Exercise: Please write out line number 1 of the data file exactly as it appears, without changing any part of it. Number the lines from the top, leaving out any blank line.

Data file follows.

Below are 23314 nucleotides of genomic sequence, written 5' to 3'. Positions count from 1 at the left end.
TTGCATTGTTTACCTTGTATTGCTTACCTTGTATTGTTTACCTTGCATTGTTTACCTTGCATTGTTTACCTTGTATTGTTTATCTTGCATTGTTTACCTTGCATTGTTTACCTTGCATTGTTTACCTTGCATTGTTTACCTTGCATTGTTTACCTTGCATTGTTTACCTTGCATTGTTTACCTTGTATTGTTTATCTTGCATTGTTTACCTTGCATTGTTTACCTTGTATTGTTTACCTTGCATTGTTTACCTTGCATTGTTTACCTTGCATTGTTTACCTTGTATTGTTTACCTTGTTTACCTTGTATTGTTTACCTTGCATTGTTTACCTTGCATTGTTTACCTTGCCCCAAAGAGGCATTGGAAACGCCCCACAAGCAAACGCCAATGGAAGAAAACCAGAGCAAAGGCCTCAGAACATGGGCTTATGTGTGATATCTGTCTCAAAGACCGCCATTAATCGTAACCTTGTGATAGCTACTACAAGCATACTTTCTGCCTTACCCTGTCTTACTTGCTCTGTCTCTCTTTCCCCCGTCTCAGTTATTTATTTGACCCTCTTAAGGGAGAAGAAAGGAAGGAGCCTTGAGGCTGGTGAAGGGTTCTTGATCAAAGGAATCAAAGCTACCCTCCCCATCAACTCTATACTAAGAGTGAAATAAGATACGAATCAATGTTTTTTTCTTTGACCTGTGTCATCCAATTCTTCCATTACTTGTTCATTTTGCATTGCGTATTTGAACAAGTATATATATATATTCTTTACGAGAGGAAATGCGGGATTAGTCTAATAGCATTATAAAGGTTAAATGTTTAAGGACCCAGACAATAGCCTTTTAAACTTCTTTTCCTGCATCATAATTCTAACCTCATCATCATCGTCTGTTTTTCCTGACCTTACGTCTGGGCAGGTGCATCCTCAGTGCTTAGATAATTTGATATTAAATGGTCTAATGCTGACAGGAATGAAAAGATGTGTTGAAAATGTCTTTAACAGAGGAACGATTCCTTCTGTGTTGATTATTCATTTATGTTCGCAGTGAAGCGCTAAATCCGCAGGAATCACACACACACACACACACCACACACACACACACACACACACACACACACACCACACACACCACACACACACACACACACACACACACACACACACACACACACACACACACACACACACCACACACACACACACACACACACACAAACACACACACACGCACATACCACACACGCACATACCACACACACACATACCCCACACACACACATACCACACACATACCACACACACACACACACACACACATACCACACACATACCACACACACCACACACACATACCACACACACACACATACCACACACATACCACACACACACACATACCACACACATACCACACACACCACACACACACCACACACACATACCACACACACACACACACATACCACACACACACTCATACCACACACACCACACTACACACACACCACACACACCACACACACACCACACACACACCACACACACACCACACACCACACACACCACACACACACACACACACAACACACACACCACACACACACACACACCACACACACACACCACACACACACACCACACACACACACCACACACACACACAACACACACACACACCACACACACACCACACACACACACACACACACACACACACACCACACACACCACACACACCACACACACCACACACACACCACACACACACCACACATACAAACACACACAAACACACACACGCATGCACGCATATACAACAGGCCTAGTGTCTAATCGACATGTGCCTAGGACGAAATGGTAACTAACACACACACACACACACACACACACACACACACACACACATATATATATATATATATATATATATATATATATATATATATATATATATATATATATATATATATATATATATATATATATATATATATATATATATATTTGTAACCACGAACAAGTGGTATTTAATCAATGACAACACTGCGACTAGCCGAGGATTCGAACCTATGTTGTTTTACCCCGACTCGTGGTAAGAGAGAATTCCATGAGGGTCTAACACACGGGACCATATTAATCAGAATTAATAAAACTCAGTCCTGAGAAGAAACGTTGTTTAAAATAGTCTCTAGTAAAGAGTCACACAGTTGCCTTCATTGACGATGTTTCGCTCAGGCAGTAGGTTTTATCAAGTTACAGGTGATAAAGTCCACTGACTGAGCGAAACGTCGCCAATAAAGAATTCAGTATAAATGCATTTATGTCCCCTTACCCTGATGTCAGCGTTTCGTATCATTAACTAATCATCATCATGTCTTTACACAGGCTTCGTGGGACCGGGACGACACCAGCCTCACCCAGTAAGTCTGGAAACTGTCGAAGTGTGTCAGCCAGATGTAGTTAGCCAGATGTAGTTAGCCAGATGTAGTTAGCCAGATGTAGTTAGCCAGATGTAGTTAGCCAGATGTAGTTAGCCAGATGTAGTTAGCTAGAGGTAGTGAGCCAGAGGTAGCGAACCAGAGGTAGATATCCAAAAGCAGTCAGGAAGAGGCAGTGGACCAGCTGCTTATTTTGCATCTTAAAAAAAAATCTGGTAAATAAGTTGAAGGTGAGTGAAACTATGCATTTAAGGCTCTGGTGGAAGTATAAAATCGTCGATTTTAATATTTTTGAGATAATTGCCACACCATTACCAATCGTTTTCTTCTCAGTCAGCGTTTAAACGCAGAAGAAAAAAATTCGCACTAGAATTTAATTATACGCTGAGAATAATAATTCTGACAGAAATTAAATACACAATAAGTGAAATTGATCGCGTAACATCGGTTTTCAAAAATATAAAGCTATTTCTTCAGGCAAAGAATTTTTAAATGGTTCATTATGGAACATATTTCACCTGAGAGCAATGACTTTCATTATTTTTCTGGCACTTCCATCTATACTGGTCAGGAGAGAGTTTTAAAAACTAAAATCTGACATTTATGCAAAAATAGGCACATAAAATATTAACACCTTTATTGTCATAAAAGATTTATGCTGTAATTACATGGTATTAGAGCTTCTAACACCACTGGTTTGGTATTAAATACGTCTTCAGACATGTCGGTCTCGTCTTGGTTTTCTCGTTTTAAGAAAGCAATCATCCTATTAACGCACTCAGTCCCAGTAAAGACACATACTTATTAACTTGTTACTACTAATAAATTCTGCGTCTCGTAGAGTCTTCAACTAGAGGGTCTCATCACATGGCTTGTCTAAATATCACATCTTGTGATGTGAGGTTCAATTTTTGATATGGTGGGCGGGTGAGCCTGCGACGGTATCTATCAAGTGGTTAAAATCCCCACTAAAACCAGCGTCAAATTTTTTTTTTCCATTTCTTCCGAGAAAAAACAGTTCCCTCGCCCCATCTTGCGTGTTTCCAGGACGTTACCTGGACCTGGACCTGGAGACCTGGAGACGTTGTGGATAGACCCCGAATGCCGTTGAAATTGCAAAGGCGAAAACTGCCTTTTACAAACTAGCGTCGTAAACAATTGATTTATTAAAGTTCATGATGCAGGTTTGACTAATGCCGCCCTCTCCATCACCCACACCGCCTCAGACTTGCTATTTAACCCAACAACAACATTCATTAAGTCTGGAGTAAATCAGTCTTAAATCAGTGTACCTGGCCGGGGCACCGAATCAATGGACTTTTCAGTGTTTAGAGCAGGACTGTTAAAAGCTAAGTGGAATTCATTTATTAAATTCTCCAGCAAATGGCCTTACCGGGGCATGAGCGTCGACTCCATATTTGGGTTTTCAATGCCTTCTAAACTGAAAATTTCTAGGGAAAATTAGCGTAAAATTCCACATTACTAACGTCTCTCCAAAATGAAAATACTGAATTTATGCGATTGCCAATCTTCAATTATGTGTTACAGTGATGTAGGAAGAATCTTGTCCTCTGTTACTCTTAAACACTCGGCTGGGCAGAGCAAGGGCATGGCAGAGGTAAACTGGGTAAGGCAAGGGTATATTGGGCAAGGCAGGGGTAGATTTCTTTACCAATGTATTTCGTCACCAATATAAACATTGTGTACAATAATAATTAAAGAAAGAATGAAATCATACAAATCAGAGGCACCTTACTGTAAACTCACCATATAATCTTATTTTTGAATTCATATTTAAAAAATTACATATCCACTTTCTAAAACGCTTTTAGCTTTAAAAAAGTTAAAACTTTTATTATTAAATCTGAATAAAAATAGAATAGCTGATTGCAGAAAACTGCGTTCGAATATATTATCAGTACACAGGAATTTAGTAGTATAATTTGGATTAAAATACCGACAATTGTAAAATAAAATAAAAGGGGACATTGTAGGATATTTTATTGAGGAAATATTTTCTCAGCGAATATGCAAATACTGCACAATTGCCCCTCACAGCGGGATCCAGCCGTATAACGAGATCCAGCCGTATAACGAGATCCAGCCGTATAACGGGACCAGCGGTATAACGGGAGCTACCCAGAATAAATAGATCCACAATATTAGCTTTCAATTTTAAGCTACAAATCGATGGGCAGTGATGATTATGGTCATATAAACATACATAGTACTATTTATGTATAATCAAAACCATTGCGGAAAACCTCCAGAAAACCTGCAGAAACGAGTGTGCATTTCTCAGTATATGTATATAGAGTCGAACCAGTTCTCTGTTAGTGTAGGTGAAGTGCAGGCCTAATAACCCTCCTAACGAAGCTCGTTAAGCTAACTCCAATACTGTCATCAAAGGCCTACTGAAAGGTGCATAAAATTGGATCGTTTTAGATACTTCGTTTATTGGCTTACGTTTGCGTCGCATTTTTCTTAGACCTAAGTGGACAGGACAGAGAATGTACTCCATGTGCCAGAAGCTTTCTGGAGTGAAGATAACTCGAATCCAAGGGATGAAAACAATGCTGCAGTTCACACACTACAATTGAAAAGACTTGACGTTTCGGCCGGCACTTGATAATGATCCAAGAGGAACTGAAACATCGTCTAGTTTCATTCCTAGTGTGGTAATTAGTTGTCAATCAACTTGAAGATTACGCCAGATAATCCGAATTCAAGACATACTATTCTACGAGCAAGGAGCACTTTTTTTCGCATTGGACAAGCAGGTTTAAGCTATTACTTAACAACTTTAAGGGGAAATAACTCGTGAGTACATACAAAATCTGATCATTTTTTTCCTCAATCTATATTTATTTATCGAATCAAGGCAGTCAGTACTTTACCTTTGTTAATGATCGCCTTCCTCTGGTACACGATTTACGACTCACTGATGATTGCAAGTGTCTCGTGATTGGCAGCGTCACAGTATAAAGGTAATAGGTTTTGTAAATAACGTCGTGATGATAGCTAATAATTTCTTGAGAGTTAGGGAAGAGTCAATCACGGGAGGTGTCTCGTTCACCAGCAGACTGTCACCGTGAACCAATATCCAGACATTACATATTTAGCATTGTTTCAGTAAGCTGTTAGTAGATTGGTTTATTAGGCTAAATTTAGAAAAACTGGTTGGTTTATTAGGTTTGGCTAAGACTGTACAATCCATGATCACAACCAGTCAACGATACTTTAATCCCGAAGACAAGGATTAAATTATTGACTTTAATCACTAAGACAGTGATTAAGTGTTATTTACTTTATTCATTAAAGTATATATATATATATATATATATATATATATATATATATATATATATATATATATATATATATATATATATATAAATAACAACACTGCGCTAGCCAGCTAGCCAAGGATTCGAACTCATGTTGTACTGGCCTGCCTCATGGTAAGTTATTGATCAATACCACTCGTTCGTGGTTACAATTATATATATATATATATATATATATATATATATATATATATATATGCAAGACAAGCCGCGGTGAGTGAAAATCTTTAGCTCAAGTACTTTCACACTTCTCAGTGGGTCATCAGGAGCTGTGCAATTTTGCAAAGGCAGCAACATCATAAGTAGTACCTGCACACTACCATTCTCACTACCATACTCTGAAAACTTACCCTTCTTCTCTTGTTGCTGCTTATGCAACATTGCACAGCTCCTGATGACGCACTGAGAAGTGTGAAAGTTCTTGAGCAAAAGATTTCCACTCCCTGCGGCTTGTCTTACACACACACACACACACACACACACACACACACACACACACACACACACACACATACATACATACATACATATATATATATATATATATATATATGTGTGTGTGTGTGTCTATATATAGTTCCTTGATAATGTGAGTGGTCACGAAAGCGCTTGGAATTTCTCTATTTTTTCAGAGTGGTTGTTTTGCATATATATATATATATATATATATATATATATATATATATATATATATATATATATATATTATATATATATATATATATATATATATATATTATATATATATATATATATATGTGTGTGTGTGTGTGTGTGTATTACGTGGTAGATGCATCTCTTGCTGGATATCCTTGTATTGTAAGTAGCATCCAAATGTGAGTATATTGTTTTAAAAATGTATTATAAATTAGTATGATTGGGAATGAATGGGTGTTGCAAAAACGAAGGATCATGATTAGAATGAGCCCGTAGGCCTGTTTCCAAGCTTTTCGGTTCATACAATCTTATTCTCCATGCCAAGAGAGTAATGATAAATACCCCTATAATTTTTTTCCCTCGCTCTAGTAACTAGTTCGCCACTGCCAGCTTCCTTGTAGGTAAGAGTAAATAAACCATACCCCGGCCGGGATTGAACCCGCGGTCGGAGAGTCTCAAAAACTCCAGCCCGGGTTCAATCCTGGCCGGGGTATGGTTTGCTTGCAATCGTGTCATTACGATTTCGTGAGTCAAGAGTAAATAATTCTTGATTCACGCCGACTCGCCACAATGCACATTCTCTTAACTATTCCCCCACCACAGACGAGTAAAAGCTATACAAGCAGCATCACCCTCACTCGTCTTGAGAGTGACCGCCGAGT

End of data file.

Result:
Below are 23314 nucleotides of genomic sequence, written 5' to 3'. Positions count from 1 at the left end.